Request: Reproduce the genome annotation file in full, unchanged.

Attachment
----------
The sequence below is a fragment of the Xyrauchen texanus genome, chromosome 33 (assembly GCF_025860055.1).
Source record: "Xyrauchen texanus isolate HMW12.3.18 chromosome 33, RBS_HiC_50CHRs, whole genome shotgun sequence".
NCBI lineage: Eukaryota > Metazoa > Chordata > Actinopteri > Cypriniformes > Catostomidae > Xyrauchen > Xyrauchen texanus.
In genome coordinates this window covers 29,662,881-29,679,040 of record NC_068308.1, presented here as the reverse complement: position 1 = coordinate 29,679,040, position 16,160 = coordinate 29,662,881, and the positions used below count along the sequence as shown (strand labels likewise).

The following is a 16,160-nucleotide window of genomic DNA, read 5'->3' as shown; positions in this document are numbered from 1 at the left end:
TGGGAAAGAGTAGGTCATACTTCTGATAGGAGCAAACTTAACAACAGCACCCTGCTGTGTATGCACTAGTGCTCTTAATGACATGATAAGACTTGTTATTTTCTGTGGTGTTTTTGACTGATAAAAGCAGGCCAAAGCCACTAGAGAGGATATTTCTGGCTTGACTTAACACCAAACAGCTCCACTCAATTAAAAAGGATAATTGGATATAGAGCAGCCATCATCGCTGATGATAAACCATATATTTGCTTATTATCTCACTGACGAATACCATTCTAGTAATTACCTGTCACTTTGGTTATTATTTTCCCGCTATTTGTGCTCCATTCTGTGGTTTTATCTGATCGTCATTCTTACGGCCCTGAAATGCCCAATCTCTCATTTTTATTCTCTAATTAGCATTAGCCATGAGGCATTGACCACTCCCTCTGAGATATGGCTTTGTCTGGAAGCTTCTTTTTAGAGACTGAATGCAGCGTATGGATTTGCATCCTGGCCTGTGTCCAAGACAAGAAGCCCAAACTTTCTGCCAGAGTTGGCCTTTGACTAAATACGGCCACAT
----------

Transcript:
The sequence below is a fragment of the Xyrauchen texanus genome, chromosome 33 (assembly GCF_025860055.1).
Source record: "Xyrauchen texanus isolate HMW12.3.18 chromosome 33, RBS_HiC_50CHRs, whole genome shotgun sequence".
NCBI lineage: Eukaryota > Metazoa > Chordata > Actinopteri > Cypriniformes > Catostomidae > Xyrauchen > Xyrauchen texanus.
In genome coordinates this window covers 29,662,881-29,679,040 of record NC_068308.1, presented here as the reverse complement: position 1 = coordinate 29,679,040, position 16,160 = coordinate 29,662,881, and the positions used below count along the sequence as shown (strand labels likewise).

The following is a 16,160-nucleotide window of genomic DNA, read 5'->3' as shown; positions in this document are numbered from 1 at the left end:
TGGGAAAGAGTAGGTCATACTTCTGATAGGAGCAAACTTAACAACAGCACCCTGCTGTGTATGCACTAGTGCTCTTAATGACATGATAAGACTTGTTATTTTCTGTGGTGTTTTTGACTGATAAAAGCAGGCCAAAGCCACTAGAGAGGATATTTCTGGCTTGACTTAACACCAAACAGCTCCACTCAATTAAAAAGGATAATTGGATATAGAGCAGCCATCATCGCTGATGATAAACCATATATTTGCTTATTATCTCACTGACGAATACCATTCTAGTAATTACCTGTCACTTTGGTTATTATTTTCCCGCTATTTGTGCTCCATTCTGTGGTTTTATCTGATCGTCATTCTTACGGCCCTGAAATGCCCAATCTCTCATTTTTATTCTCTAATTAGCATTAGCCATGAGGCATTGACCACTCCCTCTGAGATATGGCTTTGTCTGGAAGCTTCTTTTTAGAGACTGAATGCAGCGTATGGATTTGCATCCTGGCCTGTGTCCAAGACAAGAAGCCCAAACTTTCTGCCAGAGTTGGCCTTTGACTAAATACGGCCACAT